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Vote: If Spurrier Won It All at USC, Would that Make Him the Best College Football Coach Ever?

Some of you may have gotten to see this exchange:

The Ol' Ball Coach

Please answer these questions: Will Steve Spurrier ever win an SEC title with the Gamecocks? If so, is this the year? Assuming that it is, wouldn't that also put them in the national championship game? And if South Carolina does win, would that make him the greatest college football coach ever?
D.H. in Lawtey, Fla.

Only a legitimate clairvoyant (if such really exists) could know whether South Carolina will win an SEC championship and maybe more under Spurrier. Personally, I have my doubts, but I've been around too long to rule anything out.

For example, I never saw it coming when Northwestern won the Big Ten under Gary Barnett. And Wake Forest's ACC title blindsided me. Heck, I'll even admit surprise to Oregon winning the Pac-10 championship last season.

But if the Gamecocks did win (and that is a huge "if") the SEC and maybe more, your question about Spurrier's place among college football's greatest coaches is certainly interesting. No doubt, in that scenario, a strong case could be made on Spurrier's behalf.

So for sake of argument, let's make it.

Remember, Spurrier started his career as a college head coach at Duke, where he posted 20 victories in three seasons and won a share of the ACC championship in 1989. Think about that: He won a share of the ACC championship at Duke.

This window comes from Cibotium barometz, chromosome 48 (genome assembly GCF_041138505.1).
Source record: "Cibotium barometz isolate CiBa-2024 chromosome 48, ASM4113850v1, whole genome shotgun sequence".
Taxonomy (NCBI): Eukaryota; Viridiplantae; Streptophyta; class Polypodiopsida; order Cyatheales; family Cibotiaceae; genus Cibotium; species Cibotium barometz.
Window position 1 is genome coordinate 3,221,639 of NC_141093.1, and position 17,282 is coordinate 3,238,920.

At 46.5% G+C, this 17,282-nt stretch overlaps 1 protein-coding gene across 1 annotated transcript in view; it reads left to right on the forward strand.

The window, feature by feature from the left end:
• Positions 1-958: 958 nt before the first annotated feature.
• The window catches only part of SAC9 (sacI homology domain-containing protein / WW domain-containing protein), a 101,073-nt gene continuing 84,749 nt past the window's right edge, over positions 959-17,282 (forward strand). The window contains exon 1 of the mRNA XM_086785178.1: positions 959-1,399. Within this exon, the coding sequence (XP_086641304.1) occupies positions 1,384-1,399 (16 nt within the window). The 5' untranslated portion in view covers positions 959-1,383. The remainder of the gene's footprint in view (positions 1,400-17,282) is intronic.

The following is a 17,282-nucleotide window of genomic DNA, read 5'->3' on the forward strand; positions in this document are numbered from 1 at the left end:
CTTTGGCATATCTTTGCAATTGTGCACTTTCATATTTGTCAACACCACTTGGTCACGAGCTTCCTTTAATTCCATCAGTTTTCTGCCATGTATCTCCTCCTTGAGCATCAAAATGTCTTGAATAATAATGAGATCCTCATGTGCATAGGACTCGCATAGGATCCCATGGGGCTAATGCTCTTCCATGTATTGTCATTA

The Blue Devils hadn't managed more than six wins in a season for 24 years before Spurrier's arrival. Under Spurrier they won seven in '88 and eight in '89. They've had one winning season since.

In fact, Duke has posted fewer victories (19) so far this century than it did in the three seasons under Spurrier.

When Spurrier left Duke, he took over a Florida program that had captured exactly one SEC championship (1984) and had it vacated because of recruiting violations. In a dozen years in Gainesville, Spurrier led the Gators to six SEC titles and their first national championship, in 1996.

At South Carolina, he oversees a perennially underachieving program. Under Spurrier, South Carolina has posted five consecutive non-losing seasons, a feat not accomplished in Columbia since the 1930s. If Spurrier could somehow bring an SEC and national title in South Carolina, he absolutely would deserve to be in the discussion for greatest coach ever. Yet I'd probably still cast my vote with the Bear.

So, what do you think? If we won it all, where would that place Spurrier in the all-time lists?